For many, making equity partner in a professional services firm is the culmination of many years of hard work and career progression. While traditionally, the ability to bring in new clients and generate income has been a top priority when appointing partners, there is a shift taking place where values and purpose are coming to the fore as essential criteria for leadership.
In order to create value, both for clients and the firm, decision makers need to consider the following when looking at their candidate pools:
Increased scrutiny of professional services firms
With the Big 4 increasingly under fire from regulators and the Government for the quality of their work and their business structures, all PSFs that operate on a partnership basis need to be mindful of this increased external scrutiny. Opaque rules mean that regulatory bodies are taking an increased interest in the partners, their roles and also into the organisation as a whole. This, coupled with enormous internal scrutiny from peers and competing talent means that potential partners are examined minutely from every angle, and will need to be able to stand up to the amplified ‘heat’.
Purpose vs personal gain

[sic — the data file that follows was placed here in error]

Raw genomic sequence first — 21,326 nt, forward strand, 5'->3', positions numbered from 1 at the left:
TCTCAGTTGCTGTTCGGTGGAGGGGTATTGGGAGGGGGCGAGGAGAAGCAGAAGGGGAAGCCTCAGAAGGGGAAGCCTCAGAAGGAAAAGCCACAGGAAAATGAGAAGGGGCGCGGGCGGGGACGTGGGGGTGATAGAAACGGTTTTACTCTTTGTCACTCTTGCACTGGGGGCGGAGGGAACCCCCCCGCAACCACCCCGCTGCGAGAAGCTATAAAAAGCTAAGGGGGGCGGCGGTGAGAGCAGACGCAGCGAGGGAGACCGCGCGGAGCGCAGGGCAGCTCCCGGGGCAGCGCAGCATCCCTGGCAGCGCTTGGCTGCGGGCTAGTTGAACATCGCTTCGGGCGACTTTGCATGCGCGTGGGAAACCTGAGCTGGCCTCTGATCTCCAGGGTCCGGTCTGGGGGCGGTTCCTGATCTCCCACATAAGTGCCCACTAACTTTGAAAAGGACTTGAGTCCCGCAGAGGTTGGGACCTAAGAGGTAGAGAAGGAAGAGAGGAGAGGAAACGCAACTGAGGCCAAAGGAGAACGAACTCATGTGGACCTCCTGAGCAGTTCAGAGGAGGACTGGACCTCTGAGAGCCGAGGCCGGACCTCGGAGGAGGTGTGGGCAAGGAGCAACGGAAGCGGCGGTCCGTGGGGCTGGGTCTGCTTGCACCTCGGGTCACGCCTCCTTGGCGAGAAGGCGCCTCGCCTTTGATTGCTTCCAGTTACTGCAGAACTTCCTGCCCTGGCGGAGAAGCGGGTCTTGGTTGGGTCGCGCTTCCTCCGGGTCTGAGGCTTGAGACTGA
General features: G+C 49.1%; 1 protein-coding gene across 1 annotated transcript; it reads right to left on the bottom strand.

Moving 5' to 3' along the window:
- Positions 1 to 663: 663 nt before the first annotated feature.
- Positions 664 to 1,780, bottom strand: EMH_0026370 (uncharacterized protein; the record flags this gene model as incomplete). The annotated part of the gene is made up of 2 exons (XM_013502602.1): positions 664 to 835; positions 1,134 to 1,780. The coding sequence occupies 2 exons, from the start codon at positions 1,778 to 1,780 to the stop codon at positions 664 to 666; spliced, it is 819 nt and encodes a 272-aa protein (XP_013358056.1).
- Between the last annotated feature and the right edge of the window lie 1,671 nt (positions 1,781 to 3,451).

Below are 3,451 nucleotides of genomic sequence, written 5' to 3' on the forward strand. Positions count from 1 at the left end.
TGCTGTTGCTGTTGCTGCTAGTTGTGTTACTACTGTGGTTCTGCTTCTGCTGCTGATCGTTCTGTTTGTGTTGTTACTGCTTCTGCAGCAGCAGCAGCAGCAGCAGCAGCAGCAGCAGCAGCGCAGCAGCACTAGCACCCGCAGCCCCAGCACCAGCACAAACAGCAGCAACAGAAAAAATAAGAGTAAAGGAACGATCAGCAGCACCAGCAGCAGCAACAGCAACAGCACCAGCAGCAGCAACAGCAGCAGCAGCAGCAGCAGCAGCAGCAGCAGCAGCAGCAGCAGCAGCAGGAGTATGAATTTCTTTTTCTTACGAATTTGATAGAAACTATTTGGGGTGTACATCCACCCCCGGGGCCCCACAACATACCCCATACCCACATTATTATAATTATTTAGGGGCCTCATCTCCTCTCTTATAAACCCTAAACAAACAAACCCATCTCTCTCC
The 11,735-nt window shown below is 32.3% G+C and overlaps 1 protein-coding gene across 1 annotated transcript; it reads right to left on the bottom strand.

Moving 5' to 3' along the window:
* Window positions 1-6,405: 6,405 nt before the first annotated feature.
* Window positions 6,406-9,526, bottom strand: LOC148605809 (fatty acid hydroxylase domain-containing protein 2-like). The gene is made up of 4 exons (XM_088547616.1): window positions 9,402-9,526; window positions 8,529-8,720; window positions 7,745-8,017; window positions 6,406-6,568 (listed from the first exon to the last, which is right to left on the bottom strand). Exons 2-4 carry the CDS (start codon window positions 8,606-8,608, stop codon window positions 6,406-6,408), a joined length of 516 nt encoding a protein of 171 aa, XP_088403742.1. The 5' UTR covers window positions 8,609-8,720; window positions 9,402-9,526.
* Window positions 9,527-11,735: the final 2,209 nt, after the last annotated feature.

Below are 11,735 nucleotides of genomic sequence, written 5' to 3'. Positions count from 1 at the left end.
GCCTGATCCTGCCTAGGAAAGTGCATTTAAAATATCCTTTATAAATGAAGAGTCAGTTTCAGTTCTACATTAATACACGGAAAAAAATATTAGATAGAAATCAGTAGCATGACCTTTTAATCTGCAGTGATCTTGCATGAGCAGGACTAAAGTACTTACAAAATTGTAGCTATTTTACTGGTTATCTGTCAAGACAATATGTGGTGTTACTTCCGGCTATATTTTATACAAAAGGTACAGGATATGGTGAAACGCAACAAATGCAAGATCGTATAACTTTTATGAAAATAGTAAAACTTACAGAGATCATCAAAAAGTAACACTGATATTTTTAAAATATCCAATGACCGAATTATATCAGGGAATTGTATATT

Making partner is an attractive goal due to the potential prestige and financial gain. Yet, this ‘personal benefit’ culture is coming into question. There will be increasing dialogue in 2020 and beyond around delivering real and meaningful value to a wider variety of stakeholders, with a greater expectation for companies to consider the needs of their broader interest groups such as suppliers, employees and support communities. Management needs to make explicit the firm’s values and ensure the partners they appoint reflect the same.
Diversity and representation
Firms are under intense pressure to reflect gender, ethnic, socioeconomic and cognitive diversity in their workforce – particularly at management and executive level. Gender diversity in particular has become part of a much broader global trend demanding equal rights in the workplace. A recent industry watchdog report found that women make up just 17 percent of partners in accountancy firms in the UK. As such, the imperative is twofold: management buy-in for the transformation agenda is critical – leaders need to understand and champion the need for equality; and secondly hiring teams need to ensure that partner candidates – whether male or female – are cognisant of the challenges and opportunities this represents in the workplace.
The qualities a partner needs to display in order to meet the demands of the contemporary working world are multidimensional and more far reaching than simply job competency. With the current social, political and economic landscape, it is becoming increasingly important for leaders in organisations to display good value systems and a sense of purpose, not just the ability to generate income. Find out how you can better assess your potential partners here.
For a discussion on how we can help you assess and develop future leadership, please email email@example.com or call 020 3854 1608.